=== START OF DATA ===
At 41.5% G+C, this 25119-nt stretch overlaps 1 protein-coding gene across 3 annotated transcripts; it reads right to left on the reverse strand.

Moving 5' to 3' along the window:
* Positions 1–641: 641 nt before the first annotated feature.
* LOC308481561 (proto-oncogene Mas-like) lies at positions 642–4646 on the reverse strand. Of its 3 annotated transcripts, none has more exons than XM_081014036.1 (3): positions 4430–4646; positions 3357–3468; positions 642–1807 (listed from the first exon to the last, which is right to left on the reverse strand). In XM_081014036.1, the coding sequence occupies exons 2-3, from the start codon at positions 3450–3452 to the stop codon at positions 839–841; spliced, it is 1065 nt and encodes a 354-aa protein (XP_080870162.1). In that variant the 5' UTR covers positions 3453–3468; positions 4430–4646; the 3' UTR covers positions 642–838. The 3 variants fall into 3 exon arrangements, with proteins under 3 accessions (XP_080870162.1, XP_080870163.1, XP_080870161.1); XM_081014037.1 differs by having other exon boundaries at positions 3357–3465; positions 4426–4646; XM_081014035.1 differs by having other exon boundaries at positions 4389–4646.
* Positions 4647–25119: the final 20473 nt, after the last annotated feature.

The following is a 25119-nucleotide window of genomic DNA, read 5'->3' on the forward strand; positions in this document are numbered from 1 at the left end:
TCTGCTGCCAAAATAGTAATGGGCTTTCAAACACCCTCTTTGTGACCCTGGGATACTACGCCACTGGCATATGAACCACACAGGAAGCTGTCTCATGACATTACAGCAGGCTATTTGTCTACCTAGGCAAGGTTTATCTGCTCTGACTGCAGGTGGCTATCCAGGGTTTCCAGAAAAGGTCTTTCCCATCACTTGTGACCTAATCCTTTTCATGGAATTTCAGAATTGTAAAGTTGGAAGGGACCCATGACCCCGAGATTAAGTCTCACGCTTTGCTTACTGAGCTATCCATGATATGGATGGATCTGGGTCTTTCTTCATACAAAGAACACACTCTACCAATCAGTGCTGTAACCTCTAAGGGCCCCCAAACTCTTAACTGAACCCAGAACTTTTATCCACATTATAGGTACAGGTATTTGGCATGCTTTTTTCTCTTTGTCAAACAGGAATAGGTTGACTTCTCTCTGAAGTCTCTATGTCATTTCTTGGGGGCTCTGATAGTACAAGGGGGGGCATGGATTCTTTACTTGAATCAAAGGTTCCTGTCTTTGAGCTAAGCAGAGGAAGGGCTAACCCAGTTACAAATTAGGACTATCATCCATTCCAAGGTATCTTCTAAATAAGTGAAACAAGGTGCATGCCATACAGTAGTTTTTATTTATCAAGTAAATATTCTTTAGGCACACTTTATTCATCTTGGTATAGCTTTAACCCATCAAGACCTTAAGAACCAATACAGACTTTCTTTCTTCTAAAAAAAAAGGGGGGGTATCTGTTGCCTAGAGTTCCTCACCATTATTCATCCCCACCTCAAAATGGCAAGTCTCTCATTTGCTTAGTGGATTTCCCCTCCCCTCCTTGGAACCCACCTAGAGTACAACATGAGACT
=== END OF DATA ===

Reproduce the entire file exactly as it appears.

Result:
At 41.5% G+C, this 25119-nt stretch overlaps 1 protein-coding gene across 3 annotated transcripts; it reads right to left on the reverse strand.

Moving 5' to 3' along the window:
* Positions 1–641: 641 nt before the first annotated feature.
* LOC308481561 (proto-oncogene Mas-like) lies at positions 642–4646 on the reverse strand. Of its 3 annotated transcripts, none has more exons than XM_081014036.1 (3): positions 4430–4646; positions 3357–3468; positions 642–1807 (listed from the first exon to the last, which is right to left on the reverse strand). In XM_081014036.1, the coding sequence occupies exons 2-3, from the start codon at positions 3450–3452 to the stop codon at positions 839–841; spliced, it is 1065 nt and encodes a 354-aa protein (XP_080870162.1). In that variant the 5' UTR covers positions 3453–3468; positions 4430–4646; the 3' UTR covers positions 642–838. The 3 variants fall into 3 exon arrangements, with proteins under 3 accessions (XP_080870162.1, XP_080870163.1, XP_080870161.1); XM_081014037.1 differs by having other exon boundaries at positions 3357–3465; positions 4426–4646; XM_081014035.1 differs by having other exon boundaries at positions 4389–4646.
* Positions 4647–25119: the final 20473 nt, after the last annotated feature.

The following is a 25119-nucleotide window of genomic DNA, read 5'->3' on the forward strand; positions in this document are numbered from 1 at the left end:
TCTGCTGCCAAAATAGTAATGGGCTTTCAAACACCCTCTTTGTGACCCTGGGATACTACGCCACTGGCATATGAACCACACAGGAAGCTGTCTCATGACATTACAGCAGGCTATTTGTCTACCTAGGCAAGGTTTATCTGCTCTGACTGCAGGTGGCTATCCAGGGTTTCCAGAAAAGGTCTTTCCCATCACTTGTGACCTAATCCTTTTCATGGAATTTCAGAATTGTAAAGTTGGAAGGGACCCATGACCCCGAGATTAAGTCTCACGCTTTGCTTACTGAGCTATCCATGATATGGATGGATCTGGGTCTTTCTTCATACAAAGAACACACTCTACCAATCAGTGCTGTAACCTCTAAGGGCCCCCAAACTCTTAACTGAACCCAGAACTTTTATCCACATTATAGGTACAGGTATTTGGCATGCTTTTTTCTCTTTGTCAAACAGGAATAGGTTGACTTCTCTCTGAAGTCTCTATGTCATTTCTTGGGGGCTCTGATAGTACAAGGGGGGGCATGGATTCTTTACTTGAATCAAAGGTTCCTGTCTTTGAGCTAAGCAGAGGAAGGGCTAACCCAGTTACAAATTAGGACTATCATCCATTCCAAGGTATCTTCTAAATAAGTGAAACAAGGTGCATGCCATACAGTAGTTTTTATTTATCAAGTAAATATTCTTTAGGCACACTTTATTCATCTTGGTATAGCTTTAACCCATCAAGACCTTAAGAACCAATACAGACTTTCTTTCTTCTAAAAAAAAAGGGGGGGTATCTGTTGCCTAGAGTTCCTCACCATTATTCATCCCCACCTCAAAATGGCAAGTCTCTCATTTGCTTAGTGGATTTCCCCTCCCCTCCTTGGAACCCACCTAGAGTACAACATGAGACT